The evolution of allergic asthma is tightly controlled by effector and regulatory cells, as well as cytokines such as IL-10 and/or TGF-β, and it is widely acknowledged that environmental exposure to allergens and infectious agents can influence these processes. In this context, the recognition of pathogen-associated motifs, which trigger TLR activation pathways, plays a critical role with important consequences for disease progression and outcome. We addressed the question whether the TLR7 ligand resiquimod (R848), which has been shown to be protective in several experimental allergic asthma protocols, can also suppress typical asthma symptoms once the disease is established. To this end, we used an OVA-induced experimental model of murine allergic asthma in which R848 was injected after a series of challenges with aerosolized OVA. We found that the treatment attenuated allergic symptoms through a mechanism that required Tregs, as assessed by the expansion of this population in the lungs of mice having received R848, and the loss of R848-mediated suppression of allergic responses after in vivo Treg depletion. IL-10 provided only a minor contribution to this suppressive effect that was largely mediated through a TGF-β-dependent pathway, a finding that opens new therapeutic opportunities for the pharmacological targeting of Tregs.
Epidemiological studies have established that in recent decades the prevalence of allergic asthma has significantly increased in developed countries. Emerging evidence attests that early life events, including exposure to allergens and infections, are critical in programming effective regulatory pathways to maintain pulmonary homeostasis. Toll-like receptor (TLR) signaling contributes prominently to CD4+ T-cell activation by connecting innate and acquired immunity. Mouse models of allergic asthma have long been used to dissect the immunological mechanisms leading to asthma, and despite the heterogeneity of experimental protocols in terms of strain differences, type and dose of antigen, time and route of administration, most studies have provided evidence for protective effects of natural or synthetic TLR2, TLR4, or TLR9 ligands in allergen-induced lung inflammation 1–5. Similarly, the synthetic ligand of TLR7, R848 (or resiquimod), has been reported to prevent typical respiratory syndromes (airway hyperresponsiveness) and allergic inflammation (recruitment of eosinophils to the lung, production of IgE Abs, and Th2-driven cytokine production) 5–8 in treated mice.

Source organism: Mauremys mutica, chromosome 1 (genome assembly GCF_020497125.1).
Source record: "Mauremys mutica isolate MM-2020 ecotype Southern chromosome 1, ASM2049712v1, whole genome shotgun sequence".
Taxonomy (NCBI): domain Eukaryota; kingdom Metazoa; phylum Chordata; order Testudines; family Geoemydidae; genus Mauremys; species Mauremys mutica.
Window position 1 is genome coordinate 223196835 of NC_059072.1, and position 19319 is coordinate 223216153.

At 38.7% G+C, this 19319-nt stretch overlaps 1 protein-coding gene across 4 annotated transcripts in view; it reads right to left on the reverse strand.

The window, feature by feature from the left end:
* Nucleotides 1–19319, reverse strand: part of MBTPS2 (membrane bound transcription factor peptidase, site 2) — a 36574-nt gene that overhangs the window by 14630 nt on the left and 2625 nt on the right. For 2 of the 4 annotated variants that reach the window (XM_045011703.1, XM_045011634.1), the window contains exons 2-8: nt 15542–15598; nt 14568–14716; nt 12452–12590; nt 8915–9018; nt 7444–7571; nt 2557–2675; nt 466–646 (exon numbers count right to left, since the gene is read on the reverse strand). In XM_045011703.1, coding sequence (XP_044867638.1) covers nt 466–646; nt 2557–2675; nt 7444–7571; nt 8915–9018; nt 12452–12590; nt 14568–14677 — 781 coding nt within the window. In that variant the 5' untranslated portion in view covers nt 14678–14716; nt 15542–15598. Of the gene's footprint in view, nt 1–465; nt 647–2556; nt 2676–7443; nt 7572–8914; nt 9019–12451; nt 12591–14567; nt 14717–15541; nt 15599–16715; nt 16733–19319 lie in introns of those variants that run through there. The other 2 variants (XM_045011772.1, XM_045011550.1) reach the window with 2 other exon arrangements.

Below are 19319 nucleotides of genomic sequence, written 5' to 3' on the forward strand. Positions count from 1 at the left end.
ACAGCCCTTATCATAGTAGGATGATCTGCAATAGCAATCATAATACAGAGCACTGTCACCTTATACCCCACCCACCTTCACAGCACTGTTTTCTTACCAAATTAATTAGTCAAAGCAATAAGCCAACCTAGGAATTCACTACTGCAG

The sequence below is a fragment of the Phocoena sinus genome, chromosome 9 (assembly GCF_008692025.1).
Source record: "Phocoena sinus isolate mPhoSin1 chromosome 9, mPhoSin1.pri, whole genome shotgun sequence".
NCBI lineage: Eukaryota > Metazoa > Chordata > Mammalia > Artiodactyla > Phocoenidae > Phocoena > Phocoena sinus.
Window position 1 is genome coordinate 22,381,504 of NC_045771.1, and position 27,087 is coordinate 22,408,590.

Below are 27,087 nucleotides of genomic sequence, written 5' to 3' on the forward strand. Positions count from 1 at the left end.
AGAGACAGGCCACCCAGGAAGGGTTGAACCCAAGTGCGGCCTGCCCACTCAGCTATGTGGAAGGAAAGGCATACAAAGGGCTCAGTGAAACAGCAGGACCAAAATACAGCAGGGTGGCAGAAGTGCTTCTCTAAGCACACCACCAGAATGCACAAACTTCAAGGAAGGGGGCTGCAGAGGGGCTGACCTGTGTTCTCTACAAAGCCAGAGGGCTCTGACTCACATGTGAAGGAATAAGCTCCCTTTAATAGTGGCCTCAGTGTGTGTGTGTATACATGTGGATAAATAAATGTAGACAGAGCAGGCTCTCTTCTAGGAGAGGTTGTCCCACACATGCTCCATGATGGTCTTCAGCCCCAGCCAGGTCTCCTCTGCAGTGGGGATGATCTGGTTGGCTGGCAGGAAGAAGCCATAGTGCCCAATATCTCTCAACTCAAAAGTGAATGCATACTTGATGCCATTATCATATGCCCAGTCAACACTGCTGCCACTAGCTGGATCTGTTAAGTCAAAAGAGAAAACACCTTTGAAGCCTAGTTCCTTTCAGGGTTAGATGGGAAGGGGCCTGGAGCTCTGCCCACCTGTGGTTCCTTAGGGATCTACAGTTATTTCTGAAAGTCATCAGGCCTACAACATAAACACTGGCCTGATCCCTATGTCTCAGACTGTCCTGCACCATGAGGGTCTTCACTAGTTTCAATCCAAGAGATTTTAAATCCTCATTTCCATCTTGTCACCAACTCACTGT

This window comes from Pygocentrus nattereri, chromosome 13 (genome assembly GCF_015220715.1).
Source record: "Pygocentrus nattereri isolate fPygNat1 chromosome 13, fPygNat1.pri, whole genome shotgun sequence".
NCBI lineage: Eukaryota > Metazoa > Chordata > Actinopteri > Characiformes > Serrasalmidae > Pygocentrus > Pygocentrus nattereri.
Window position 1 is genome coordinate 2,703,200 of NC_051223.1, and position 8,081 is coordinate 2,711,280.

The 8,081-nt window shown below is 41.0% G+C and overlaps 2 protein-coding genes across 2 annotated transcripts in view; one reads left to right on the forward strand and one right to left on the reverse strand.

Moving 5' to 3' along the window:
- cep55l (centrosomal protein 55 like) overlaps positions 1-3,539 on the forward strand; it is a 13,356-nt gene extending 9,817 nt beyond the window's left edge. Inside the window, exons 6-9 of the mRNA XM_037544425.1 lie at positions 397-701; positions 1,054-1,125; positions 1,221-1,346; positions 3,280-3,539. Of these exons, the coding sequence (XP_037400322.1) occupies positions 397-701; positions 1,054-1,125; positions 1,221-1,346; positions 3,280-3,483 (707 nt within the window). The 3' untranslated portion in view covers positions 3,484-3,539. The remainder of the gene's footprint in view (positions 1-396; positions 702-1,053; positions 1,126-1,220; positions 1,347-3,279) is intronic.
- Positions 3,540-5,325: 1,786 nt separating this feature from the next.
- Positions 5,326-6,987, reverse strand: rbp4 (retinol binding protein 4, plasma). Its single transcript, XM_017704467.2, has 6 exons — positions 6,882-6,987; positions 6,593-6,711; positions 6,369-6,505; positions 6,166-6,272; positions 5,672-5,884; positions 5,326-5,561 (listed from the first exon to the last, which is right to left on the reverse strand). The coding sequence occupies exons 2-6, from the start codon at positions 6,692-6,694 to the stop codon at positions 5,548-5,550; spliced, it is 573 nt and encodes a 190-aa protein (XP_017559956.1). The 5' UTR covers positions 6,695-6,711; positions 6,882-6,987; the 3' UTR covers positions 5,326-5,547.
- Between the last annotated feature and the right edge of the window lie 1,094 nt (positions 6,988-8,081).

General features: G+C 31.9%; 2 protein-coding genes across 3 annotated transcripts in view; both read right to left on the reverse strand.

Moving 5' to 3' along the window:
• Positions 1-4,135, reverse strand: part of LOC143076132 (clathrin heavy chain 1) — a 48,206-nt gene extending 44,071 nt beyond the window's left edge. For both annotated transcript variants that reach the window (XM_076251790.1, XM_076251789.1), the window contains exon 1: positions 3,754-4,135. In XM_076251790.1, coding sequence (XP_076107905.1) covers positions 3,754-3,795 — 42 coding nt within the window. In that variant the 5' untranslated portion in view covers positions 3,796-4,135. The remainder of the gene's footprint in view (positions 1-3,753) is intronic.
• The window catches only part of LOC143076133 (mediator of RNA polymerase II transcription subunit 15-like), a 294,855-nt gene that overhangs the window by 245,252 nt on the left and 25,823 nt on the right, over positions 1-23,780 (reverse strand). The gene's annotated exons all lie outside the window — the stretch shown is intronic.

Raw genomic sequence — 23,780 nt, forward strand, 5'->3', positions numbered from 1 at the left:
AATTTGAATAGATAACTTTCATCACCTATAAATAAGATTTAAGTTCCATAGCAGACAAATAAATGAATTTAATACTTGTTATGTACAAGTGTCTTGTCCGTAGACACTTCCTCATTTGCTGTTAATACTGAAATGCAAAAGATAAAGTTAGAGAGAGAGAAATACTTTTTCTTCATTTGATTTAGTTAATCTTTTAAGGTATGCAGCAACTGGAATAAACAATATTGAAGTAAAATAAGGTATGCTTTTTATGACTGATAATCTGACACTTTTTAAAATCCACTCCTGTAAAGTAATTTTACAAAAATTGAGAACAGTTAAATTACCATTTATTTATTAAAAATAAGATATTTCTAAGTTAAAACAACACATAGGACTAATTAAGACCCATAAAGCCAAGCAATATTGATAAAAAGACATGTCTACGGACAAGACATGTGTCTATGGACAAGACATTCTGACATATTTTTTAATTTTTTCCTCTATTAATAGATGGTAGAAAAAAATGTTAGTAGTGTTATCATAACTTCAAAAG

R848 was initially developed as a potential antiviral agent and exerts its immunostimulatory function via mouse TLR7 as well as human TLR7 and TLR8 9, 10. TLR7 stimulation activates APCs through the MyD88 pathway leading to the induction of proinflammatory cytokines, chemokines, and the release of large amounts of type I IFNs together with upregulation of costimulatory molecules 11. In the rat, R848 has been shown to inhibit the inflammatory reaction and to abrogate airway remodeling 12. These protective effects were observed after administration of R848 during the sensitization phase, whereas in mice having already mounted a primary allergic response, the treatment resulted in a marked reduction of secondary reactions following repeated allergen aerosol challenges mediated through IL-12 and IL-10 8, 12. Although IFN-γ-producing NK cells have been held responsible for R848-induced asthma protection, it is now clear that they cannot solely account for the protection that is abolished neither by their depletion nor in IFN-γ-deficient mice 13, 14.
Major cellular components driving asthmatic reactions include eosinophils and CD4+ Th2 cells, which generate a number of soluble mediators 15. Furthermore, several Treg populations contribute to the maintenance of lung homeostasis, particularly CD4+CD25+ Tregs 16. Naturally occurring cells of this lineage develop in the thymus, whereas their induced counterpart originates from conventional T cells in peripheral lymphoid tissues, comprising several subsets with distinct suppressive functions 17–19. Knowing that Foxp3+ Tregs increase following microbial stimulation and inhibit allergen-induced lung pathologies in a manner that is not antigen-specific, it can be assumed that they take part in the process that leads to reduced asthma and allergy development upon infection. These suppressive functions are mediated through cell-to-cell contact as well as cytokines 20, such as IL-10 and TGF-β, which are both produced by Tregs and widely acknowledged for their role in allergic inflammation. Indeed, IL-10 is an essential suppressive factor during allergic responses in the lung 21, whereas TGF-β ensures pulmonary homeostasis by inhibiting both Th2 and Th1 responses and has been implicated in the control of allergic airway inflammation 22, 23. This does not exclude the contribution of other cell populations, such as the CD8+ T cells, IL-17-producing cells, or natural killer T cells (NKT), which have likewise been documented 20.